When Watson and Crick cracked the mystery of DNA, I don’t think they could have ever imagined how far-reaching the implications of this tiny double helix would be. The study of genetics has led scientists to some of the most profound revelations on the nature of life discovered by any of the major scientific disciplines.
That tradition continues with a new study, published today in the journal Cell Metabolism, that shows a genetic heritability of a particular mutation in the gene pro-opiomelanocortin, or POMC, which causes a disruption in the endorphin coding sequence of the body, leading to a propensity for heavier body weights, adiposity(the body’s inclination to store fat), and appetite increase.
The researchers took 310 Labrador retrievers and had them weighed by an independent veterinary professional who then assigned the dogs with a body condition score(BCS). This measure of canine obesity is used throughout the dog world to assess overall fitness level.
The authors of the study then examined candidate genes in the hypothalamic melanocortin pathway to determine if there were any mutations that were significantly distributed between the obese and lean groups of dogs.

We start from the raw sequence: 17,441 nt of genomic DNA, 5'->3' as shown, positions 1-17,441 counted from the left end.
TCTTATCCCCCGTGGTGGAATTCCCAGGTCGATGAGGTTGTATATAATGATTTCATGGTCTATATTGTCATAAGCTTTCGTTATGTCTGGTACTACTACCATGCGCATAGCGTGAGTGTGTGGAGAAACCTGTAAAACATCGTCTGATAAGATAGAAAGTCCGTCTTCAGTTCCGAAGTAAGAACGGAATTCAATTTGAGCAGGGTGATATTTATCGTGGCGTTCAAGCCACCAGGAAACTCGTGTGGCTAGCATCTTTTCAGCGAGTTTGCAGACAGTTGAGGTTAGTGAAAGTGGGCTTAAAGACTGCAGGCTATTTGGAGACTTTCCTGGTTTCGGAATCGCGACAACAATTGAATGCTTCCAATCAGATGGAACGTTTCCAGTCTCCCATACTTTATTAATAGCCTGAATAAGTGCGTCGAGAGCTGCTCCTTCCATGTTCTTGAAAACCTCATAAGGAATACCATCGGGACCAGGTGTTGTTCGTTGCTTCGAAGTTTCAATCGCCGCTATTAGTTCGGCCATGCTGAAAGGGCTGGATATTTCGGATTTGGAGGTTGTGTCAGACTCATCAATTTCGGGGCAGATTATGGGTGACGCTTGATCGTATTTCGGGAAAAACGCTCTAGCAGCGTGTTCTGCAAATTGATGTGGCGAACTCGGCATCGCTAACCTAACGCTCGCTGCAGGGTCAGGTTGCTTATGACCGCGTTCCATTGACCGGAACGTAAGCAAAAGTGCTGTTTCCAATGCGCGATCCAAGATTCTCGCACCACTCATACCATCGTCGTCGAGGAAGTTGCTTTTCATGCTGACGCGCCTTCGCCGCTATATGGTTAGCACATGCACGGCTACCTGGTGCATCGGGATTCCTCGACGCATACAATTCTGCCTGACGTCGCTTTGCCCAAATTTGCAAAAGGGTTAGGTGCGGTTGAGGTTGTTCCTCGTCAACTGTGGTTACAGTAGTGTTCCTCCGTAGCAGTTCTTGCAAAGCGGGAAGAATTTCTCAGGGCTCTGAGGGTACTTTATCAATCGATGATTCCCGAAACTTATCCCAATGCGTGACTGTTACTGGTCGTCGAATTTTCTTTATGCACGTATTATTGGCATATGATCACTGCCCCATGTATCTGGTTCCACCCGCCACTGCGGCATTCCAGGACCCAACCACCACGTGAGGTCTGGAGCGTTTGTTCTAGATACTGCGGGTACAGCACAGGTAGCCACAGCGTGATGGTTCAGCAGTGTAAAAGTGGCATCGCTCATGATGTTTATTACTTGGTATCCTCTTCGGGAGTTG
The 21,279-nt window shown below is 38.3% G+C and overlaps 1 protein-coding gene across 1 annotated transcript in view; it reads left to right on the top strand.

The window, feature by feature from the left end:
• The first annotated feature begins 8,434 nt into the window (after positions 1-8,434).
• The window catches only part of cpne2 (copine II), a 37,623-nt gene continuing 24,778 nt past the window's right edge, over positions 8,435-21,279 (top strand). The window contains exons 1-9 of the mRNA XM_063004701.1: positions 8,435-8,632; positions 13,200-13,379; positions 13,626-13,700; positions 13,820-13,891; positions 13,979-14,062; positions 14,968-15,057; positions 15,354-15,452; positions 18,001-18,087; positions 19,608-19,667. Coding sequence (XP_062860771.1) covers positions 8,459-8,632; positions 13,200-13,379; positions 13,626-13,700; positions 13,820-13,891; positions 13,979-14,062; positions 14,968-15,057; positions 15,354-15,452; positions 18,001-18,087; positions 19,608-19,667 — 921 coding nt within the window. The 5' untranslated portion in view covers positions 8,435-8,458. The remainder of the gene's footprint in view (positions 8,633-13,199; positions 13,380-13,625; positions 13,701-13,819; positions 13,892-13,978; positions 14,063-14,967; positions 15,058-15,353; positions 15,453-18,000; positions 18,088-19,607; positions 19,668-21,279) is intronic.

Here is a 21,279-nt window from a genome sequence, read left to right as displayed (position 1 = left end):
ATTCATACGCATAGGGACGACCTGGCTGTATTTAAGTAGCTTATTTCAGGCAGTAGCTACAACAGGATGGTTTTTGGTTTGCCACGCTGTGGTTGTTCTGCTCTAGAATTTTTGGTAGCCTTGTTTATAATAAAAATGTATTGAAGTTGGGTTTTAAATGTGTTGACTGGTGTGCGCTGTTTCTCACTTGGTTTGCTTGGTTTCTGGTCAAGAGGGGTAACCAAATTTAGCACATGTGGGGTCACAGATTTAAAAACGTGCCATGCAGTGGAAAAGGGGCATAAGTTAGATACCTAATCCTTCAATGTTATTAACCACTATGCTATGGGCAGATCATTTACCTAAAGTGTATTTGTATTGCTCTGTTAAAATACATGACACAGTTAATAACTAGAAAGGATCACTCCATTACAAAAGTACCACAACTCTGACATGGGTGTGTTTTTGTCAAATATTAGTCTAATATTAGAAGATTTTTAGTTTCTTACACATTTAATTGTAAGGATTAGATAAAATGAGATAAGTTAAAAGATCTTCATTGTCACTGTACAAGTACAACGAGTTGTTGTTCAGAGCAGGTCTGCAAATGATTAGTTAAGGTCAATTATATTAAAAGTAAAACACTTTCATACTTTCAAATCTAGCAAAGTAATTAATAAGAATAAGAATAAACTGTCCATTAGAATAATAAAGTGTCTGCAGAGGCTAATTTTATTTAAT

They found that a specific deletion mutation in the POMC gene of 14 base pairs (adenine-cytosine, thymine-guanine) was found in 10/15 obese dogs and only 2/18 lean dogs. Showing a strong correlation between dog’s obesity and having the mutation.
The study goes on to show that the deletion mutation in the POMC gene causes a loss of production of β-MSH and β-endorphin, both linked to melanocortin receptors. Problems with melanocortin receptors in humans has been shown to correlate to obesity.
This research provides dog owners with some insight into why certain breeds may have a tendency towards obesity. It will allow the owner to consult with their veterinarian to construct a feeding schedule that will be beneficial for the dog in the long run.